Sam (Colin Firth) and Tusker’s (Stanley Tucci) 20 years together is disrupted by the latter’s diagnosis of early onset dementia. So the pair embarks on a camper van road trip across England, hoping to create some final memories. 36-year-old former actor Harry Macqueen made his directorial debut with the melancholic indie Hinterland (2015), and Supernova is a mature sophomore feature.
Tusker’s dementia is treated like a black cloud hanging over this middle-aged couple, rather than a prime character trait. They sit in the front seats moaning, talking, and discussing the merits of sat nav systems. It starts as another safe, grey-pound tale of an ageing couple, but soon becomes a bitter narrative of two lovers forced to let go of each other. Macqueen’s subtle writing slowly hints at the extent of Tusker’s illness, as the men’s turmoil is masked behind Sam’s Britishness and Tusker’s dry sense of humour. Audiences not paying full attention may even not notice the first few hints of Tusker’s mental deterioration.
Sam encourages Tasker to keep audio diaries to track his illness. Tusker announces “welcome to the Dementia Hour on BBC Four.” It’s through these tapes we get to learn more about their struggles. Dementia is a unique illness, one that’s only now beginning to be investigated in films like Blackbird (2019) and The Leisure Seeker (2017). It’s the type of illness where the mourner and the mourned can share their grief, as both have to suffer the death of the person they knew before the final physical passing.
Tusker’s a celebrated novelist who hasn’t put a pen to paper in months. In many ways, he’s the only person to have made peace with his fate. This trip allows him to tie up any loose ends. On the other hand, classical pianist Sam has put aside his career aside to care for his partner, believing that love will get them through the worst. Supernova, ultimately, deals less with Tusker’s illness and more with Sam’s inability to accept the reality he’ll soon be alone. There’s a tender frankness between the two that’s truly beautiful. At times it’s so intimate you may feel like you’re intruding on a real moment.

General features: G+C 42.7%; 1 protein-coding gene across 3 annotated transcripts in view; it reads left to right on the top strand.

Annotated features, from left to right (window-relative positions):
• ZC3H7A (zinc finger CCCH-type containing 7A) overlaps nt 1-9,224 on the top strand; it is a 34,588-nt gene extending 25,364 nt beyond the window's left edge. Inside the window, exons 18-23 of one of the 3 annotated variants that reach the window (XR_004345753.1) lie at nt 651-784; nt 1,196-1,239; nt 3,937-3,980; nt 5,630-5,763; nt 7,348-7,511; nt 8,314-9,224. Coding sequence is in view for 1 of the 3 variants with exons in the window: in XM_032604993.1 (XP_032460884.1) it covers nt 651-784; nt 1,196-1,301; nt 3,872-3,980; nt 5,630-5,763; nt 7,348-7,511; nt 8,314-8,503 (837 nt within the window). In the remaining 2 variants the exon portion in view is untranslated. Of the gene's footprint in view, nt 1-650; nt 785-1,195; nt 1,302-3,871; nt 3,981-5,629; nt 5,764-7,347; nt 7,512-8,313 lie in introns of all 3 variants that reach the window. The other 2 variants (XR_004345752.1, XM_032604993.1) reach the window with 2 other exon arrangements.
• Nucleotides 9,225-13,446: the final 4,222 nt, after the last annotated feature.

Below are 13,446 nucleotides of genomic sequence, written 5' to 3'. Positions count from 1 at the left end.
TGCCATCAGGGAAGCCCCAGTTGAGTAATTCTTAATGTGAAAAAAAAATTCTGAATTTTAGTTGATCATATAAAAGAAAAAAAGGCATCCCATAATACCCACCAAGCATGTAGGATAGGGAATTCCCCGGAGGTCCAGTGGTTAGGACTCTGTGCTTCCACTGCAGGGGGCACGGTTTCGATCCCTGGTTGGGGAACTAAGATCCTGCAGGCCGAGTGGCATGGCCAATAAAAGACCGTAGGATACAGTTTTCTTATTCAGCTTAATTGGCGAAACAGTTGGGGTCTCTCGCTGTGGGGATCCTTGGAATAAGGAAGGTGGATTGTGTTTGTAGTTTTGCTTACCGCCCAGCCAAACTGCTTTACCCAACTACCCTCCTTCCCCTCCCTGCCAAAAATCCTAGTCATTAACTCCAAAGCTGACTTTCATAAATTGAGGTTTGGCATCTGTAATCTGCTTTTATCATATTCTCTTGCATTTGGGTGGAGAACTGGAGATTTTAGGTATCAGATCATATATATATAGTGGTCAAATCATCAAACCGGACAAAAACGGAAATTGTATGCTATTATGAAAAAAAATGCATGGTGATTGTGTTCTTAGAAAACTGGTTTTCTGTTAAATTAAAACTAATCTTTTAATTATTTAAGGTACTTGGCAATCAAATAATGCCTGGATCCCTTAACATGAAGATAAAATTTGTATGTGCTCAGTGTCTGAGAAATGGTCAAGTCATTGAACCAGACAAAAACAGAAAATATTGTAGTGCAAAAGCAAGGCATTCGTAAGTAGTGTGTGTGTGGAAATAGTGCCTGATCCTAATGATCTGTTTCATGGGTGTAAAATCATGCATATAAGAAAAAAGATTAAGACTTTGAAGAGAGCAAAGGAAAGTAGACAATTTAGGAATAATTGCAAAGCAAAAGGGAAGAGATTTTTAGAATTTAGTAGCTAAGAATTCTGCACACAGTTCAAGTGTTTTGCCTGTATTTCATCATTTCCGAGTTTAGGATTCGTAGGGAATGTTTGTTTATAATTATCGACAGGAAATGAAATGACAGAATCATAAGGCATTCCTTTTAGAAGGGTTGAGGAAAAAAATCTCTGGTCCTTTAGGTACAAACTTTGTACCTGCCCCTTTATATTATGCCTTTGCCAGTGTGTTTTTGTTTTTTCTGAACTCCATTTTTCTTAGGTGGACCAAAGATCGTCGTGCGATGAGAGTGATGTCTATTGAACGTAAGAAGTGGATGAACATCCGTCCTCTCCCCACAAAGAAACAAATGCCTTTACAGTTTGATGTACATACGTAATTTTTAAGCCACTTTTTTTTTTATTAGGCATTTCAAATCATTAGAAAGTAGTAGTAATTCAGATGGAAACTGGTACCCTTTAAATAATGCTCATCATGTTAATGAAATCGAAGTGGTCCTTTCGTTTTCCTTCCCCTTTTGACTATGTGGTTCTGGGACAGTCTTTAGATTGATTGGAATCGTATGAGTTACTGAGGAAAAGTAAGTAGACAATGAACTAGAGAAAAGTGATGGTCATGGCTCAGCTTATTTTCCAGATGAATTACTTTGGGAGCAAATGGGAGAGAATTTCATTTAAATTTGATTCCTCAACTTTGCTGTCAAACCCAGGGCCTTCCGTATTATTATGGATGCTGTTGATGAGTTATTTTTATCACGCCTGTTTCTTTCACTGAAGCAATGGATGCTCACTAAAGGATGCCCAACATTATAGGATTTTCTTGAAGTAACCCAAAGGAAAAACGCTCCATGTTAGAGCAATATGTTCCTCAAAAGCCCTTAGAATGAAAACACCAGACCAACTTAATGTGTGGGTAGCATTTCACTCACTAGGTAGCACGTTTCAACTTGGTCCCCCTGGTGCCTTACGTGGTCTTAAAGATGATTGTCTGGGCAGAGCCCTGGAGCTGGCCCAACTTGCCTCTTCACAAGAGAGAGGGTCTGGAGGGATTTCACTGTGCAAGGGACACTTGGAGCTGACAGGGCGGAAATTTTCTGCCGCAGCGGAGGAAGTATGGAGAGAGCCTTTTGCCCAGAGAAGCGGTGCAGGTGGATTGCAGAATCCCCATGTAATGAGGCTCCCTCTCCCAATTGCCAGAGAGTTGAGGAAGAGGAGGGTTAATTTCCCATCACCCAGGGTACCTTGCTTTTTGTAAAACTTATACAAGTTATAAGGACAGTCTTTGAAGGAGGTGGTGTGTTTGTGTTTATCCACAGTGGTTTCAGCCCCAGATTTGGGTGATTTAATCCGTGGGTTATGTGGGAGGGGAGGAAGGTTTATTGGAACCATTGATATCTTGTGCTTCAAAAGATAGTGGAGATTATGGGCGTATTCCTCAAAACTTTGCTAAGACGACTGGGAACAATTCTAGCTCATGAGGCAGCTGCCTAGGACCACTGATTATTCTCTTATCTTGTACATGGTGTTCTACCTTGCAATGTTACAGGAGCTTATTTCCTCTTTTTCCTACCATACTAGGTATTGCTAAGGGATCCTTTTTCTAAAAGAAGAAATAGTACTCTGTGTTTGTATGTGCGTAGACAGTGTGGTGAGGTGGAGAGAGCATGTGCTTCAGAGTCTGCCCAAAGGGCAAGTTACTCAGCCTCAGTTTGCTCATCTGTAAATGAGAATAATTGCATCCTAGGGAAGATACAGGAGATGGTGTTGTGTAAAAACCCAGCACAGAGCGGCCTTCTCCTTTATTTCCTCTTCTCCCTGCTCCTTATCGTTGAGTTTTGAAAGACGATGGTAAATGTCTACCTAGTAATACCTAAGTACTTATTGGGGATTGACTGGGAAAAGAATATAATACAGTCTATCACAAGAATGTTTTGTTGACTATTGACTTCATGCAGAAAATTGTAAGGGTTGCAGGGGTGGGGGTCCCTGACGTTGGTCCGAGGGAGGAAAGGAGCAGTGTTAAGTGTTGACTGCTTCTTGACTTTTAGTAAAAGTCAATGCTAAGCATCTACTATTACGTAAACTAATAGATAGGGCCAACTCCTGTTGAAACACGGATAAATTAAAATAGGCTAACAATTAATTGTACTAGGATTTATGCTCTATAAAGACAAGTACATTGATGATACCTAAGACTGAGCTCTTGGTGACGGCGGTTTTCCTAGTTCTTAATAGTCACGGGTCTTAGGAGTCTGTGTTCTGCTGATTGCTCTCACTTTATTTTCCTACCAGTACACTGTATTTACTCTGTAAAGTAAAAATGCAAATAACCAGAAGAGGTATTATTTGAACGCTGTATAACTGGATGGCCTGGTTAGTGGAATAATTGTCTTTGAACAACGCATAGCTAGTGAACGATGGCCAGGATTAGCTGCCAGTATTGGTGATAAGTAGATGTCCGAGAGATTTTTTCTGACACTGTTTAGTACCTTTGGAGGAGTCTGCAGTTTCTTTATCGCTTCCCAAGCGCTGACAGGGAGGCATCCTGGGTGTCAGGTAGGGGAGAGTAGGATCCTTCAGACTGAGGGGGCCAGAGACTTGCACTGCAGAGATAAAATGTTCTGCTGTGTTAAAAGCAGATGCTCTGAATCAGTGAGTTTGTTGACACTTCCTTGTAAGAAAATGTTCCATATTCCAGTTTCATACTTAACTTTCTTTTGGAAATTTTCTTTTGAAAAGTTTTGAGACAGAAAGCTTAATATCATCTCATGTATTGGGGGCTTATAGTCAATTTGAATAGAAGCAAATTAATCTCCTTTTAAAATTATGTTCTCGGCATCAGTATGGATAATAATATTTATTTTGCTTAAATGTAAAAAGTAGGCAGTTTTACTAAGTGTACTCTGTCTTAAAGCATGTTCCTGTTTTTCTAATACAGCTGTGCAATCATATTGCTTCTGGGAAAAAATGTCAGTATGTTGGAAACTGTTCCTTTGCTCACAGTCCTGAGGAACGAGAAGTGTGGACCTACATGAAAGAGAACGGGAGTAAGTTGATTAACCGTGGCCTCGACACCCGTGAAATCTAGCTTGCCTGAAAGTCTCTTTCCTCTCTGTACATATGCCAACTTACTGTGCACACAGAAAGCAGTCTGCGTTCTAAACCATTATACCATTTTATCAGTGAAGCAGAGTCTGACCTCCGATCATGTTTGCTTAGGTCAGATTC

Their same-sex relationship is never a part of the plot, either, but neither is it overshadowed. The sex scene, the cuddling in bed, and the history these two share normalises same-sex relationships in a way Hollywood’s often scared to depict.
In the hands of a more melodramatic writer, Supernova could have been heavy-handed and stagey. MacQueen perfectly pitches the soul-crushing nature of death with the joy of ever having been in love. In the hands of the wrong actors, Supernova might have felt boring with its play-like subtleness, but Firth and Tucci are a perfect match. Firth, somewhat channelling his Academy Award-nominated role in A Single Man (2009), anchors his performance with a rage and despair; while Tucci is perfectly reserved yet in good humour, already accepting of his fate.
Supernova is autumn encapsulated in film. The cast all wear cosy knitwear in different shades of beige, like an advert for Marks & Spencer. As the couple travel up north towards the Lake District, the rolling landscapes turn from green to ochre. Mike Leigh’s regular cinematographer Dick Pope finds as much beauty in the dimly lit rooms and cosy cottages as he does in the wondrous British landscape. The autumnal atmosphere of this film only adds to the emotion.
Supernova, through all its middle-class beigeness, is never afraid to be upsetting and real. But it never becomes a tough watch thanks to Tucci and Firth’s inherent charms. They feel like a real couple with proper history together, complete with, in-jokes. Tucker had something to live for, and Supernova celebrates the things worth living for alongside the sadness of loss. Perhaps there’s one scene too many, which softens the crushing finale, but it’s rare to see companionship and love celebrated like this.
UK | 2020 | 93 MINUTES | 1.85:1 | COLOUR | ENGLISH
Cast & Crew
writer & director: Harry Macqueen.
starring: Colin Firth, Stanley Tucci, James Dreyfus, Pippa Haywood & Sarah Woodward.